After reviewing five of her books on Tuesdays and Thursdays, drugs I suspect that at least one of my more pattern-minded readers (OK, well, considering I think I only have two readers, who knows) has figured out that today, being Tuesday, means to expect a review of the sixth book in the Women of the Otherworld series. For those of you who are interested, Ms. Armstrong has posted several short stories and a couple of novellas set in the same Otherworld, generally in between events. They can be found here. I haven’t read all of them, but the one I did read (“Wedding Bell Hell”, regarding Paige and Lucas’s wedding) was funny.
Broken returns us to Elena Michaels’s life; she’s the only female werewolf in the world whose earlier adventures were chronicled in Bitten and Stolen. It’s two or three years on from the end of Stolen, and Elena is pregnant. Unfortunately, as the only female werewolf, being pregnant means being coddled. Naturally she hates it, and when Xavier, a teleporting half-demon with a sketchy sense of morality, asks her if there is a possibility that she can steal something for him, she jumps at it. The item in question is the mythical “From Hell” letter of Jack the Ripper, stolen out of the files of the London Police some eighty years ago. It’s located in a sorcerer’s house in Toronto.
Despite everyone’s objections, the letter gets stolen, but before they can send it off to Xavier’s client, it appears that a portal is opened to Victorian England — complete with cholera, typhoid rats, and unkillable zombies coming after Elena. Yikes!
I have a theory about this book. Since the last one (Haunted) involved serial killers as well, I postulate that Armstrong, when researching historical serial killers, found a lot of information about Jack the Ripper — but couldn’t use it since all the serial killers in book 5 needed to be female. Therefore she decided to use that information in this book. I have no proof either way; I suppose I could email her and find out, but that would take the fun out of it for me. In any case, it’s obvious that Armstrong did a fair amount of historical research regarding cholera, rats, and Jack the Ripper, but it’s all presented in a gradual way. I dislike having information dumped on my head, as anyone who’s read more than five of my reviews might know, and Armstrong doesn’t do it.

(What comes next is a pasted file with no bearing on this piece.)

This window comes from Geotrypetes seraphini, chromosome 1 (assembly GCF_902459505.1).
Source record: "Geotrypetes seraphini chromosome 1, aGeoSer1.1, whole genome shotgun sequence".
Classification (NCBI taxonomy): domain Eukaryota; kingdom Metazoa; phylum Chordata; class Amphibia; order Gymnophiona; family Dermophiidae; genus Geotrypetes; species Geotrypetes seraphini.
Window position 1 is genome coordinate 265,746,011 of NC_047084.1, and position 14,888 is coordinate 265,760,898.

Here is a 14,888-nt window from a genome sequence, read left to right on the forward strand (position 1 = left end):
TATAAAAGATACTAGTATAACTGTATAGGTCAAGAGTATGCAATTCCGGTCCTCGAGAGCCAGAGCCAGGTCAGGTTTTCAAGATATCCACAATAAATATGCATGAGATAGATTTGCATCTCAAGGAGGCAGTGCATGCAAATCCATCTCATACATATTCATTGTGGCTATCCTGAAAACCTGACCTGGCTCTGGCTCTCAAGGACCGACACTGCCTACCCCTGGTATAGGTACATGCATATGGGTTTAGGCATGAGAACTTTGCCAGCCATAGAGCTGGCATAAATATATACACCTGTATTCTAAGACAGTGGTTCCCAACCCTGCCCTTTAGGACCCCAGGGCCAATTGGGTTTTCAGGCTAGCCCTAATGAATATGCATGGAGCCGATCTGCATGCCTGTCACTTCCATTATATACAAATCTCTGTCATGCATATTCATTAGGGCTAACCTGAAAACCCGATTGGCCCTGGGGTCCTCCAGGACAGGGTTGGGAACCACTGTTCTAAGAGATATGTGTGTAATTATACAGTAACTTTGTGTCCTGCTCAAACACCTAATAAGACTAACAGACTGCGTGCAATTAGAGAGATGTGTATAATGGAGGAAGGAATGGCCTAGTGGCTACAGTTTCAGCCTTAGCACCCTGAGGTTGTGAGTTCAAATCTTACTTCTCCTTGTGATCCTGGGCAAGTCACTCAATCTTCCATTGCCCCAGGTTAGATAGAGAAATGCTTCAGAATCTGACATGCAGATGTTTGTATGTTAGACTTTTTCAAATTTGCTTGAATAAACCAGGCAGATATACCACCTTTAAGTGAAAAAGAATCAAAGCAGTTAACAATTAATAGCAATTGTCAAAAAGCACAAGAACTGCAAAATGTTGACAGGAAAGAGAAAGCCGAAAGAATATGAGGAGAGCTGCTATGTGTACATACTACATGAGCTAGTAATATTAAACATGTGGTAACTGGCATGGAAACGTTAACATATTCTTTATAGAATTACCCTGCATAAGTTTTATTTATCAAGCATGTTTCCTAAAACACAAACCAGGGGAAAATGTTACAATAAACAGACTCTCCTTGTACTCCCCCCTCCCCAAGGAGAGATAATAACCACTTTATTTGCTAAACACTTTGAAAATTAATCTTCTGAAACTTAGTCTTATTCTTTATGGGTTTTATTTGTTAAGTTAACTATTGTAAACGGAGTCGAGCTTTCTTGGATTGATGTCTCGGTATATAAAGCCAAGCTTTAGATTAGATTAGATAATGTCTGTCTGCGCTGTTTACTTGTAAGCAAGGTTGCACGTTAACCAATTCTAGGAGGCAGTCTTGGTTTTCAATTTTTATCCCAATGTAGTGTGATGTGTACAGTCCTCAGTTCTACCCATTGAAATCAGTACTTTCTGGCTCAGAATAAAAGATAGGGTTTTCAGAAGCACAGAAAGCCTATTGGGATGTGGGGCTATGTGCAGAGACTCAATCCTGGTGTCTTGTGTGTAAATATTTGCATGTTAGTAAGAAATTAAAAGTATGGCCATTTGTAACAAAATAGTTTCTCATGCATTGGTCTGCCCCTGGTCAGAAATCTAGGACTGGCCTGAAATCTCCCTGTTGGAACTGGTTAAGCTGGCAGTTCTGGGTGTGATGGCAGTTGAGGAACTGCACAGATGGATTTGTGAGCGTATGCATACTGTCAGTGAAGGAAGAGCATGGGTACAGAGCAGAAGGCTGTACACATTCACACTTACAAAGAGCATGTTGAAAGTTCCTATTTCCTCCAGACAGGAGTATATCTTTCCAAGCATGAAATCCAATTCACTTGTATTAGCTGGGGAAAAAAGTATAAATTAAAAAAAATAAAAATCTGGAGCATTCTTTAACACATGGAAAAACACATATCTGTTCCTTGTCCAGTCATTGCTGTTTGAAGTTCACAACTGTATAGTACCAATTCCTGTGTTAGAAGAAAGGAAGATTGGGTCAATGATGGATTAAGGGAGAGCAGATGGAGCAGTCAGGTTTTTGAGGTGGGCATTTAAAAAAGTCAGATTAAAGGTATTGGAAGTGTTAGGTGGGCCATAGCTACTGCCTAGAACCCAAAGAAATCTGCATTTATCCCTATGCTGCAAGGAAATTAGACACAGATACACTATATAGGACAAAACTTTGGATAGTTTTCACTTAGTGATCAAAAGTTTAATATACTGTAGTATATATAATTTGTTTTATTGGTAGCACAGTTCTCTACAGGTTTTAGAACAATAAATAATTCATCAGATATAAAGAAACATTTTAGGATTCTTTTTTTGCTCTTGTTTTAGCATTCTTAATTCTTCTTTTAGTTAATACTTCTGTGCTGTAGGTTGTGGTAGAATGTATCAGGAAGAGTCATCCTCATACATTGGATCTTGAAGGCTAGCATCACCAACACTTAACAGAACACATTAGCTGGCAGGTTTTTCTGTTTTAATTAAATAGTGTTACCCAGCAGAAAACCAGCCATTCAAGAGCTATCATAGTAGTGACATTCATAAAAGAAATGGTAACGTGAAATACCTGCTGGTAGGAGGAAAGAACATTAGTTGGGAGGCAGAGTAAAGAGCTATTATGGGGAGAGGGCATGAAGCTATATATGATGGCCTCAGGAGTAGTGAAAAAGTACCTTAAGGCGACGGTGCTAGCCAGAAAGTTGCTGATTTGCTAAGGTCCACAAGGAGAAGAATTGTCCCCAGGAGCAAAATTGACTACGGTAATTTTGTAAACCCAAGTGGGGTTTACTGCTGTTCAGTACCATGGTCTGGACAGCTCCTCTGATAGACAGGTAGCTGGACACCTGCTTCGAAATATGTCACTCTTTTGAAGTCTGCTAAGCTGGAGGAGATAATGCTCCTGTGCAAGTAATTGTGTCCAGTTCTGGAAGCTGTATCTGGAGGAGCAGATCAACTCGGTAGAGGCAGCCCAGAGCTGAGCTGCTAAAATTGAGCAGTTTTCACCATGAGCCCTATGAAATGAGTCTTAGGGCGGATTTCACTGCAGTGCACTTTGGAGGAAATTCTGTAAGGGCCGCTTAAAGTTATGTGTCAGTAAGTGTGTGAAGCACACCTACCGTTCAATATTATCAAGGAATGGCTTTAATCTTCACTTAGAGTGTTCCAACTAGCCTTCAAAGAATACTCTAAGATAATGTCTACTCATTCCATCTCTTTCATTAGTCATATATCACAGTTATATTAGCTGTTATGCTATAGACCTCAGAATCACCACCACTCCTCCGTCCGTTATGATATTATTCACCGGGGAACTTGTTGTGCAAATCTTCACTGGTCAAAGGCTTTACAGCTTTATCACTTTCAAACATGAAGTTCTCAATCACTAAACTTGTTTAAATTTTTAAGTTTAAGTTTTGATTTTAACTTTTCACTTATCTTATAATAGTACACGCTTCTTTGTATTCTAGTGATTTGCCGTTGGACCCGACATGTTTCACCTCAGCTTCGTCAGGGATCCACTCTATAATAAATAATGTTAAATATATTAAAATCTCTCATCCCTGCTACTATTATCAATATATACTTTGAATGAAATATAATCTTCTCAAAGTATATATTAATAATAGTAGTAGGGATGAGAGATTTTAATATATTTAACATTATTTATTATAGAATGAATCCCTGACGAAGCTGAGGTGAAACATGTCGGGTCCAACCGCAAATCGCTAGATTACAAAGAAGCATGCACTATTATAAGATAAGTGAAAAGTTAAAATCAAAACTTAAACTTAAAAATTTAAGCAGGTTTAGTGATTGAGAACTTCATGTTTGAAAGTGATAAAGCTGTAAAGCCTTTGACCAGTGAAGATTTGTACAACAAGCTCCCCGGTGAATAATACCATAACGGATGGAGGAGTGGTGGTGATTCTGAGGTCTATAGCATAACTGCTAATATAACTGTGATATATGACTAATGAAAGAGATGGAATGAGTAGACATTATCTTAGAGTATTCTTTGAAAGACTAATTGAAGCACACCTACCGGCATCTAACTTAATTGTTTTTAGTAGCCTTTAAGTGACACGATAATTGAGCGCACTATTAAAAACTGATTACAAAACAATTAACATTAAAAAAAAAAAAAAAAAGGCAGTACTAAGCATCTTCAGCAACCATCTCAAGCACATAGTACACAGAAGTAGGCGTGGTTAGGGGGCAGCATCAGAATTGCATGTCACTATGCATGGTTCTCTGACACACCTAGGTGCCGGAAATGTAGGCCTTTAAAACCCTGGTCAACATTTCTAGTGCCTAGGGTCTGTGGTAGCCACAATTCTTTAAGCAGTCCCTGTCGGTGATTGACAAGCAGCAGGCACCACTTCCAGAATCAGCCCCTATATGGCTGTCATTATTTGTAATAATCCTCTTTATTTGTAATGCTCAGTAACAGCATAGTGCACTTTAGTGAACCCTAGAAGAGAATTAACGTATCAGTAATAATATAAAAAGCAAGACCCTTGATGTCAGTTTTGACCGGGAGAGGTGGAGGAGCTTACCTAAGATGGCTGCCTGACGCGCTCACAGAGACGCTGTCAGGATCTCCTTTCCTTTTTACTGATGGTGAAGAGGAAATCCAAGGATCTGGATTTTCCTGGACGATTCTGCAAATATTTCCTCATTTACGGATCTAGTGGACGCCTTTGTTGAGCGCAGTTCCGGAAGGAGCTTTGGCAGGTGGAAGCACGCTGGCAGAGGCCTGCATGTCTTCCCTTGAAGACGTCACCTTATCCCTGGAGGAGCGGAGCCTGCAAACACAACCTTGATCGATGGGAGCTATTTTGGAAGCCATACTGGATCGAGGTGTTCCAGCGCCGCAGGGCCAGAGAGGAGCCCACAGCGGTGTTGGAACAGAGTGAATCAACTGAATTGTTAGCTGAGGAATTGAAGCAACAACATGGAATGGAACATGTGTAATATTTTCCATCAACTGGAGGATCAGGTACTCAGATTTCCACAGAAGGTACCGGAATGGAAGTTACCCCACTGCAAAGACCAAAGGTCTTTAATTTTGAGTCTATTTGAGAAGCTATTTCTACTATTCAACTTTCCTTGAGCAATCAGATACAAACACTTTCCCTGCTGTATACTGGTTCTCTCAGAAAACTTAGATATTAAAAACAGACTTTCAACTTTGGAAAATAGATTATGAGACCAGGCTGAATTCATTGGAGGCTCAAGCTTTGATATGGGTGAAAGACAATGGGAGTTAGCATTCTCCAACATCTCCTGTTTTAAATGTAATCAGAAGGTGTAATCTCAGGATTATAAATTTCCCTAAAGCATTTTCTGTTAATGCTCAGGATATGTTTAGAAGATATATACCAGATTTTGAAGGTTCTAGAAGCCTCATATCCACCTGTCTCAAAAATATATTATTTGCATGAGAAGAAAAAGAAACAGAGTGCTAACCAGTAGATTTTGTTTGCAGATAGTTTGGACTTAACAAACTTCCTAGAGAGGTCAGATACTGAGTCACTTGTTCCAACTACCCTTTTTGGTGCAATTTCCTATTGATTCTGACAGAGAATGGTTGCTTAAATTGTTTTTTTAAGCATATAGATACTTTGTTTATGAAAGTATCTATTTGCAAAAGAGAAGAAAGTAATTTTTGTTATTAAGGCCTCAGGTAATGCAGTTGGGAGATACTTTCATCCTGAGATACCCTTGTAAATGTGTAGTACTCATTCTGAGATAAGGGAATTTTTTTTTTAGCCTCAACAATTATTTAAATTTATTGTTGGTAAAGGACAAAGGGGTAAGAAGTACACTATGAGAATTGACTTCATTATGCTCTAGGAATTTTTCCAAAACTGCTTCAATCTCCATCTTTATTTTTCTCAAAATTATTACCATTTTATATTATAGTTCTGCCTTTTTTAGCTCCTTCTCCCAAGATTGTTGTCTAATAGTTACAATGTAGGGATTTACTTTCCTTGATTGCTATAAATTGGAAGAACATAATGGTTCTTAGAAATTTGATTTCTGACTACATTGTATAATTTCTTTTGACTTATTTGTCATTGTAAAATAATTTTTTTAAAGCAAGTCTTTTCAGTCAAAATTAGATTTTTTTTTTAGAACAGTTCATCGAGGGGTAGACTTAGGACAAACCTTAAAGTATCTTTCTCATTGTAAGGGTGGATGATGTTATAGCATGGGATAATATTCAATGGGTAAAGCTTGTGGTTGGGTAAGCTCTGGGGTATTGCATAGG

Most of the characters are repeat offenders; by now, one might guess that if Elena is involved, Clay is right there, and probably Jeremy as well. Jaime Vegas, the celebrity necromancer, shows up as well (she has a big crush on Jeremy). A few are new, but frankly, a lot of them end up dead. Zoe the vampire survives, though; she spends almost all of the book hitting on Elena.
I actually found this one of the more interesting novels in the series. Reading the book description, I thought Elena was going to be transported back in time, and to my relief, she wasn’t. Somehow Armstrong manages to make the concept of a portal in time and zombies wandering the streets of Toronto, trying to kill a pregnant werewolf, a good deal more realistic than I can make it sound in this review. That, I think, is the best thing I can say about this book. Her writing style, to readers of the series, is nothing new; the characters are nothing new; we’ve even seen Toronto through her eyes before. We haven’t seen Jack the Ripper interpreted through her vision, though, and that is definitely novel. Put a serial killer in a world of ritual sacrifices, cabal sorcerers, and dark magic, and we get danger, disaster, and death — but in a good way. 4/5 stars.